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Geoscientific Model Development An interactive open-access journal of the European Geosciences Union
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Discussion papers
https://doi.org/10.5194/gmd-2019-69
© Author(s) 2019. This work is distributed under
the Creative Commons Attribution 4.0 License.
https://doi.org/10.5194/gmd-2019-69
© Author(s) 2019. This work is distributed under
the Creative Commons Attribution 4.0 License.

Model description paper 28 Mar 2019

Model description paper | 28 Mar 2019

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This discussion paper is a preprint. It is a manuscript under review for the journal Geoscientific Model Development (GMD).

HydroMix v1.0: a new Bayesian mixing framework for attributing uncertain hydrological sources

Harsh Beria1, Joshua R. Larsen2, Anthony Michelon1, Natalie C. Ceperley1, and Bettina Schaefli1 Harsh Beria et al.
  • 1Institute of Earth Surface Dynamics, University of Lausanne, Lausanne, Switzerland
  • 2School of Geography, Earth and Environmental Sciences, University of Birmingham, United Kingdom

Abstract. Tracers have been used for over half a century in hydrology to quantify water sources with the help of mixing models. In this paper, we build on classic Bayesian methods to quantify uncertainty in mixing ratios. Such methods infer the probability density function (pdf) of the mixing ratios by formulating pdfs for the source and target concentrations and inferring the underlying mixing ratios via Monte Carlo sampling. However, collected hydrological samples are rarely abundant enough to robustly fit a pdf to the sources. Our approach, called HydroMix, solves the linear mixing problem in a Bayesian inference framework where the likelihood is formulated for the error between observed and modelled target variables, which corresponds to the parameter inference set-up commonly used in hydrological models. To address small sample sizes, every combination of source samples is mixed with every target tracer concentration. Using a series of synthetic case studies, we evaluate the performance of HydroMix. We then use HydroMix to show that snowmelt accounts for 60–62 % of groundwater recharge in a Swiss Alpine catchment (Vallon de Nant), despite snowfall only accounting for 40–45 % of the annual precipitation. Using this example, we then demonstrate the flexibility of this approach to account for uncertainties in source characterization due to different hydrological processes. We also address an important bias in mixing models that arises when there is a large divergence between the number of collected source samples and their flux magnitudes. HydroMix can account for this bias by using composite likelihood functions that effectively weights the relative magnitude of source fluxes. The primary application target of this framework is hydrology, but it is by no means limited to this field.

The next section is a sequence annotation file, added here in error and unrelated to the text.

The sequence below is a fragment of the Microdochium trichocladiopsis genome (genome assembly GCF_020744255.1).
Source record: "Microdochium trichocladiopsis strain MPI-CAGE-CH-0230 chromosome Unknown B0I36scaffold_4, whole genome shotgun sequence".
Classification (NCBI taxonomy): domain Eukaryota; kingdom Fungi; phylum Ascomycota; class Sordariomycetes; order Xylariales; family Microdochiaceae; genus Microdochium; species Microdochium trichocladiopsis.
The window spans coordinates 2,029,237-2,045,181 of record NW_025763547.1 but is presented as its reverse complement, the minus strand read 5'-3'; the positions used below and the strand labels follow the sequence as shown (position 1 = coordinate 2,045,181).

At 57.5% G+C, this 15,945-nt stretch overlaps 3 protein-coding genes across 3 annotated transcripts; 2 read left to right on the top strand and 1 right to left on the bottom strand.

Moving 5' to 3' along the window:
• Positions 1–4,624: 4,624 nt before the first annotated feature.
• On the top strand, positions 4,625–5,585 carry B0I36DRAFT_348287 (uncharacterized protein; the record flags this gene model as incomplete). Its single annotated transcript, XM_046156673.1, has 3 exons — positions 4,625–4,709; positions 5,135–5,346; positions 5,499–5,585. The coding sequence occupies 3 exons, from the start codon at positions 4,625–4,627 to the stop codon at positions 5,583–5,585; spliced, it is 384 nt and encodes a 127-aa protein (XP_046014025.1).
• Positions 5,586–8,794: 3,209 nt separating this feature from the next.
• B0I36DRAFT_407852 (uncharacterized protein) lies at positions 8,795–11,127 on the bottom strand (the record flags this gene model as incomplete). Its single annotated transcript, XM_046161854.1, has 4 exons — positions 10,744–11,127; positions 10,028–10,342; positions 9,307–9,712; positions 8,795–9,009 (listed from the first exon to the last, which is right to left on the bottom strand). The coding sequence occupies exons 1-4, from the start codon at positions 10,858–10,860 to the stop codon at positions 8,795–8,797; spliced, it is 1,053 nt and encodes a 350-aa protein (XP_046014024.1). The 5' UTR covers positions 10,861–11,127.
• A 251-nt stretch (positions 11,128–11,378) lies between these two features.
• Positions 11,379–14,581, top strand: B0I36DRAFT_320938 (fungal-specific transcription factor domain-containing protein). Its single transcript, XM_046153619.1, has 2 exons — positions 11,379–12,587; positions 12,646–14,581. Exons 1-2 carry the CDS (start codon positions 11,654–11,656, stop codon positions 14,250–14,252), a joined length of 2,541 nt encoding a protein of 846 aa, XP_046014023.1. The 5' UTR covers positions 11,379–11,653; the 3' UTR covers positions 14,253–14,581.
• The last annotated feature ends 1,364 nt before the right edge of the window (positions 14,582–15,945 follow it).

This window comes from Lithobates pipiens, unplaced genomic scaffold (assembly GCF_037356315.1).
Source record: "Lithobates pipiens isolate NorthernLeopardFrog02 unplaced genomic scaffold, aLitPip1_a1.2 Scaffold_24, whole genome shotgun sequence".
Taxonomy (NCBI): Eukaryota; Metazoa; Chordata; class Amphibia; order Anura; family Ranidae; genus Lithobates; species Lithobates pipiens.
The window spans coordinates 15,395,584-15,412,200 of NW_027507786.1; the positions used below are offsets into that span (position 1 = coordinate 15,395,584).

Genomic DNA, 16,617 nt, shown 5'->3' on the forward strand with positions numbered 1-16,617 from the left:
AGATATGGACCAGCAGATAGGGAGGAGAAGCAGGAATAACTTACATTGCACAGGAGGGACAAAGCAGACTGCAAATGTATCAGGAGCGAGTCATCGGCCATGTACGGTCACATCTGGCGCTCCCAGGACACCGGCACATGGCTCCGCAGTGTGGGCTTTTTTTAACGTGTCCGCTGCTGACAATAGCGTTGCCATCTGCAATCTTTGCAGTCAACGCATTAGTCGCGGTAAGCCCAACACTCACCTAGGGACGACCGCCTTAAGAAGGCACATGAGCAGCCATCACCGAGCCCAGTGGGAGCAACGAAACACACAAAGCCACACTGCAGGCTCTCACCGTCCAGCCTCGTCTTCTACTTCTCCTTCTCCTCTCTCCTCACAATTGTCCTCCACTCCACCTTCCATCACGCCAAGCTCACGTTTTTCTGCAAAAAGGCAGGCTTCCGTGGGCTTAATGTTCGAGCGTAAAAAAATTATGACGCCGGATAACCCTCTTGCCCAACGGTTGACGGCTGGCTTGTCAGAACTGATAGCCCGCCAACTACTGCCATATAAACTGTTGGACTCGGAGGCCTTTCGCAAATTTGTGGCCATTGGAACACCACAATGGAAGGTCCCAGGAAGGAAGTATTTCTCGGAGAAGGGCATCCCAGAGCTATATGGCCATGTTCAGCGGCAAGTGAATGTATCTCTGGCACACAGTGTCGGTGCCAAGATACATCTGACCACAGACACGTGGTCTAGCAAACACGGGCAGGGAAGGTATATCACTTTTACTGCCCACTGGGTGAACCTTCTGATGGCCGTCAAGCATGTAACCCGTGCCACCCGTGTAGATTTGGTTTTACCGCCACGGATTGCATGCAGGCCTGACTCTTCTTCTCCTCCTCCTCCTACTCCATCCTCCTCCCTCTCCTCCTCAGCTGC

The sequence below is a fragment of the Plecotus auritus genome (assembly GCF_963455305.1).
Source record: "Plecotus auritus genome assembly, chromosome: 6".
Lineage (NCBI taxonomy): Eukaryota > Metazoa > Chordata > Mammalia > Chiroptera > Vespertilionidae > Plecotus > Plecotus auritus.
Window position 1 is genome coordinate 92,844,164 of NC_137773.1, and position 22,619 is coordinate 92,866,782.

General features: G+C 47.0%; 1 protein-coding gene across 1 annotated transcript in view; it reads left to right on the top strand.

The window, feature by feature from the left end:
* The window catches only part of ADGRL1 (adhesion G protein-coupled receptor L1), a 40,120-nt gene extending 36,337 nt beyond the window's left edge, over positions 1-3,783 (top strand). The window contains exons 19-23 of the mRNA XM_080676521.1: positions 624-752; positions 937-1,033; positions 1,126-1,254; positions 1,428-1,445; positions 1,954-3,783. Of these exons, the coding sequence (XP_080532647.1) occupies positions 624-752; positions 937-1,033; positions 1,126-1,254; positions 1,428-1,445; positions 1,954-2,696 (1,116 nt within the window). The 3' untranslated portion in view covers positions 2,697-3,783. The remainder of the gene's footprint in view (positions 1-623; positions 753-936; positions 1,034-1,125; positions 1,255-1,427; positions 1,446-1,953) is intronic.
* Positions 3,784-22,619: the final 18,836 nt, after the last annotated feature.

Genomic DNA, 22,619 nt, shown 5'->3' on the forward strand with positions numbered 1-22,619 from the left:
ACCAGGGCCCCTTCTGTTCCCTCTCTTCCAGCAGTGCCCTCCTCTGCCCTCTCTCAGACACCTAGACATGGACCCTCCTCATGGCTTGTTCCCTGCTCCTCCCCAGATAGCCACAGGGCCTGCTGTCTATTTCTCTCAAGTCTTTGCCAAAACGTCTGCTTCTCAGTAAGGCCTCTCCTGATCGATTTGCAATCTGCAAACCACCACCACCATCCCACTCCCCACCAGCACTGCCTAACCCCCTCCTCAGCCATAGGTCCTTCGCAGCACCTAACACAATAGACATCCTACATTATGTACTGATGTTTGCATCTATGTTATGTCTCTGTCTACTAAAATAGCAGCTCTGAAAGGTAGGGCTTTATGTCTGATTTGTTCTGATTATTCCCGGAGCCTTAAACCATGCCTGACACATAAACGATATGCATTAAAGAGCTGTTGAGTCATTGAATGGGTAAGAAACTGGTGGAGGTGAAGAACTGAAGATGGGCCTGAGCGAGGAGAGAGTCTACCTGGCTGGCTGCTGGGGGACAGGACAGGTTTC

Harsh Beria et al.
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Short summary
We develop a Bayesian mixing model to address the issue of small sample sizes to describe different sources in hydrological mixing applications. Using composite likelihood functions, the model accounts for an often overlooked bias arising due to unweighted mixing. We test the model efficacy using a series of statistical benchmarking tests and demonstrate its real life applicability by applying it to a Swiss Alpine catchment to obtain the proportion of groundwater recharged from rain vs. snow.
We develop a Bayesian mixing model to address the issue of small sample sizes to describe...
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